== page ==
In partnership with: The Friends of the Utah Avalanche Forecast Center, Utah Department of Public Safety Division of Comprehensive Emergency Management, Salt Lake County, and Utah State Parks
Monday, February 03, 2003
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Good Morning. This is Ethan Greene with the
The Snow Miser made a brief
visit to the Wasa
Storm totals are 20 to 25
inches of snow and up to 1.5” water in Big and Little Cottonwood Canyons, 14
inches of snow and 1.5” water along the Park City Ridgeline, and 5 to 7 inches
of snow in the
It is still snowing lightly in some mountain areas. Mountains temperatures continue to fall and this morning they are in the mid teens at 8,000’ and in the upper single digits at 10,000’. The winds have been from the northwest in the 10 to 15 mph range.
Yesterday we got the huff, puff, and the fluff. Reports from the backcountry indicate that the winds were moving a lot of snow along the higher ridgelines, but in many low and mid elevation areas it was calm and the wind load remained minor. Below about 9,000’ the old snow was wet, but with relatively low density snow and negligible wind loading the avalanche danger was minor. There were three remotely triggered avalanches reported from areas above 9,000’. A skier on a northeast facing portion of Reynolds Peak triggered a slab avalanche over 1 foot deep and 50 feet wide (photo1, photo2, photo3, photo4, check out the dirt layer!). This avalanche released from an area that slid in December. It broke down into faceted snow that formed in November taking out both the new snow and the wind load from last week. There were also two remotely triggered avalanches in the George’s Bowl area. The slides were 50 to several hundred feet wide and were triggered on steep northeast aspects.
Today there are a few avalanche issues to keep in mind while you’re out in the backcountry. First is the wind load. During the last 24-hours winds have been strong enough to transport snow. Today you may find localized areas were fresh wind drifts are sensitive to the weight of a person. Look out for recent wind drifts on steep southeast and easterly slopes. Second, you may still be able to trigger a deep slab avalanche in areas there the snowpack remained relatively thin and week during our dry spell. These areas are generally northeast, north, and northwest facing slopes, over 35 degrees, and above 9,000’. Avalanche paths that slid during the late December avalanche cycle may repeat. And third in most areas the wet snow is now frozen, but there is a possibility that the new snow may be more sensitive today on steep slopes that were wet yesterday (if you’re stuck at work this morning check out a recent paper on this subject).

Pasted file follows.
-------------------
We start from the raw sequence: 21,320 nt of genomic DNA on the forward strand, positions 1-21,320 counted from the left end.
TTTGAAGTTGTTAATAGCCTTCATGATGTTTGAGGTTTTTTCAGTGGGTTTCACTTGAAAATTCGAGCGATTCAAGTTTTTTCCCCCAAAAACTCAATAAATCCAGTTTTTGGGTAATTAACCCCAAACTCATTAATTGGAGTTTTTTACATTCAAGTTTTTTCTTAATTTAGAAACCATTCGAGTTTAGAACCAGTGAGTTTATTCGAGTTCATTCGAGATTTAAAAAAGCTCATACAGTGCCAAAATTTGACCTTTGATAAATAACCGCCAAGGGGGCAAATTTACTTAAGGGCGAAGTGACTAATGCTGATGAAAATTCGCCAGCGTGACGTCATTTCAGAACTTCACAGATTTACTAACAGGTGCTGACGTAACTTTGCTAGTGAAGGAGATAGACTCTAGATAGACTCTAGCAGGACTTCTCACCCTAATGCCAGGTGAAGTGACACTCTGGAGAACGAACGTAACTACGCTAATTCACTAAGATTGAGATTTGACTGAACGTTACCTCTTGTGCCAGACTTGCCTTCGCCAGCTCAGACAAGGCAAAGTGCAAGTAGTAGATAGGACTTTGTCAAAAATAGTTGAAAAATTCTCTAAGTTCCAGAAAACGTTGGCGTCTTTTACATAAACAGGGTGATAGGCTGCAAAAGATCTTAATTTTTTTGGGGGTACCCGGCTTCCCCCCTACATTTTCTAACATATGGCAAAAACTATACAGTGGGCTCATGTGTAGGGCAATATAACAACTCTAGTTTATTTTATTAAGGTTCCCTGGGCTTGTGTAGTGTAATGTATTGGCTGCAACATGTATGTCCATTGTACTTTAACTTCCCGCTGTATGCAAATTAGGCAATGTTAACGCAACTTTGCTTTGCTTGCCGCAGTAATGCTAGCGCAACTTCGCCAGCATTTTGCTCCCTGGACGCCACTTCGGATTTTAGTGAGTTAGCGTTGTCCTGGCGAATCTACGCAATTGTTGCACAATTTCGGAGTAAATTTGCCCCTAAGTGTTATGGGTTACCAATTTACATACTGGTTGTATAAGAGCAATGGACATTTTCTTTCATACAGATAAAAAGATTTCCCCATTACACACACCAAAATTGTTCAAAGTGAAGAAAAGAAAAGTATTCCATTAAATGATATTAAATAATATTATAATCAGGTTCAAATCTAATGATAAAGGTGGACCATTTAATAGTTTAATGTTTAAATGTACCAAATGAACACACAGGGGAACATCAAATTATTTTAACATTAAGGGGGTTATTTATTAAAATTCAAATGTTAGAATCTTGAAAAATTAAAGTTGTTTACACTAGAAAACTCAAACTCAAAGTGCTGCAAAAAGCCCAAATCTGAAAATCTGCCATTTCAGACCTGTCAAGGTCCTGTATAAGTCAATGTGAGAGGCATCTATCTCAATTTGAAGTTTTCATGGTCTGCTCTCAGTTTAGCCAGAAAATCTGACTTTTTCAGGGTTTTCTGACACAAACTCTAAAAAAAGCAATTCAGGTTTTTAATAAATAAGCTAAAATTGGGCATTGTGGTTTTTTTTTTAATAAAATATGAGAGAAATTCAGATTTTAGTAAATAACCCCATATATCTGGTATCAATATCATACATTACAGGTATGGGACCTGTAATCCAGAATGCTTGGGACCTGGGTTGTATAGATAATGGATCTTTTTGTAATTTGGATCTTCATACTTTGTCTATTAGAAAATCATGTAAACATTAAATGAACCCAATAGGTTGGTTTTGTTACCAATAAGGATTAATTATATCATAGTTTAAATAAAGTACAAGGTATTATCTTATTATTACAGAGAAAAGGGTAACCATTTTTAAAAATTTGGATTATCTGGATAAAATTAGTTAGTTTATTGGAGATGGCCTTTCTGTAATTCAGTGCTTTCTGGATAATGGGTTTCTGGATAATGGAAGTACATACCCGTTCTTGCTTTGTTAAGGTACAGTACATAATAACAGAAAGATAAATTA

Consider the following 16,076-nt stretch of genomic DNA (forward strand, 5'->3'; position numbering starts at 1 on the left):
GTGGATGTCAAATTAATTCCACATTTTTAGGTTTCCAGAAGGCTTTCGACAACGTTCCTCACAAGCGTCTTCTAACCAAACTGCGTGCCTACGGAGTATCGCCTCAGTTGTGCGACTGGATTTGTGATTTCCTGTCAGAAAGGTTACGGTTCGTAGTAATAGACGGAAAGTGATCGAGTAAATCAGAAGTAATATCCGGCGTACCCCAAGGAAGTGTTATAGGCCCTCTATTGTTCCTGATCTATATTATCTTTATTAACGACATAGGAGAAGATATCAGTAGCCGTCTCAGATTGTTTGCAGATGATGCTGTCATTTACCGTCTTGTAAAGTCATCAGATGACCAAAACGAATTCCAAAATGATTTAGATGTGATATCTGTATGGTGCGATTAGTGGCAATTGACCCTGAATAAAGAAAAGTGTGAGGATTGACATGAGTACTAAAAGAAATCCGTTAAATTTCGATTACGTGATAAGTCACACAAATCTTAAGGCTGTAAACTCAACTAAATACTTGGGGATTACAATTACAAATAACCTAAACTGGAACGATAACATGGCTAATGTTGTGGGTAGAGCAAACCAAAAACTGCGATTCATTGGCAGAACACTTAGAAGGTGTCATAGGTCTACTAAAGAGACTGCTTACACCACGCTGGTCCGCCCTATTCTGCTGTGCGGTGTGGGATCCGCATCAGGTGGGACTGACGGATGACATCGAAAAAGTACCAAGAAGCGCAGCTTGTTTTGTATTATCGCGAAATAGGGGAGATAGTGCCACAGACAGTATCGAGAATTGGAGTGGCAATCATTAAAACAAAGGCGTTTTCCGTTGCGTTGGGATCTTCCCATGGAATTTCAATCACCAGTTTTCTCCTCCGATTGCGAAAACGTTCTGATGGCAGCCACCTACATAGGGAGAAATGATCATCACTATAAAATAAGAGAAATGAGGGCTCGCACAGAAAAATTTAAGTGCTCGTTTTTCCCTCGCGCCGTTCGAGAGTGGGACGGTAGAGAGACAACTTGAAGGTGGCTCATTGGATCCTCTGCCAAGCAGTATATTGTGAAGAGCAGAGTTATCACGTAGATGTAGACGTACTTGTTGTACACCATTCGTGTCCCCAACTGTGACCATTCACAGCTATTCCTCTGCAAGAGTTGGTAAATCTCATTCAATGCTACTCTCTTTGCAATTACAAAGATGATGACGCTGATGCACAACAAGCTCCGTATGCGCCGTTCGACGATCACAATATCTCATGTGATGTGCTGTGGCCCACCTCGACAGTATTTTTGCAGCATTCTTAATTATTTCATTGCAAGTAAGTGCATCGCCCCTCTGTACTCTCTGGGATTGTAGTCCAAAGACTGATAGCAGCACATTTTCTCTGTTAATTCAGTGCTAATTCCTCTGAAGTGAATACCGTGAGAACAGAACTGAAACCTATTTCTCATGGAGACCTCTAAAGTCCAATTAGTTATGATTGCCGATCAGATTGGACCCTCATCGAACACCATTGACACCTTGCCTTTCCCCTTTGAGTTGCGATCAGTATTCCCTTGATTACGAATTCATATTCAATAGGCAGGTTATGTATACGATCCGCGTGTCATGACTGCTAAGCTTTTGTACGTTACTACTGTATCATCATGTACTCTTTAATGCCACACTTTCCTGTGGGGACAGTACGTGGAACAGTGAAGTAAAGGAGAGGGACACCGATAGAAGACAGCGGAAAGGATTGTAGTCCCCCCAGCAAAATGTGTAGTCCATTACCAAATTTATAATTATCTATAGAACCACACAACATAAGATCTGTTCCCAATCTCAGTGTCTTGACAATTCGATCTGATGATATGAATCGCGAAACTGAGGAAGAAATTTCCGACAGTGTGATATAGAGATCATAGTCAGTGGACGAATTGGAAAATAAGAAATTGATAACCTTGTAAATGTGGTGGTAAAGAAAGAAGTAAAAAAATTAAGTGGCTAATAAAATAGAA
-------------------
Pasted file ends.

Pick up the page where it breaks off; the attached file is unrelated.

Bottom Line (SLC,
There is a localized or MODERATE danger of triggering a recent wind slab avalanche in exposed upper elevation areas. There is also a MODERATE danger of triggering an avalanche into deeper weak layers on northeast through northwest slopes steeper than 35 degrees that are above 9,000’. Below about 9,000’ the avalanche danger is generally LOW.
A ridge of high pressure will
bring partly cloudy skies, moderate winds, and continued cold temperatures to
The Friends of the
To report backcountry snow and avalanche conditions, especially if you observe or trigger an avalanche, call (801) 524-5304 or 1-800-662-4140, or email to [email protected] or fax to 801-524-6301. The information in this advisory is from the U.S. Forest Service, which is solely responsible for its content. This advisory describes general avalanche conditions and local variations always occur.
Bruce Tremper will update this advisory by on Tuesday morning.
Thanks for calling!
For an explanation of avalanche danger ratings: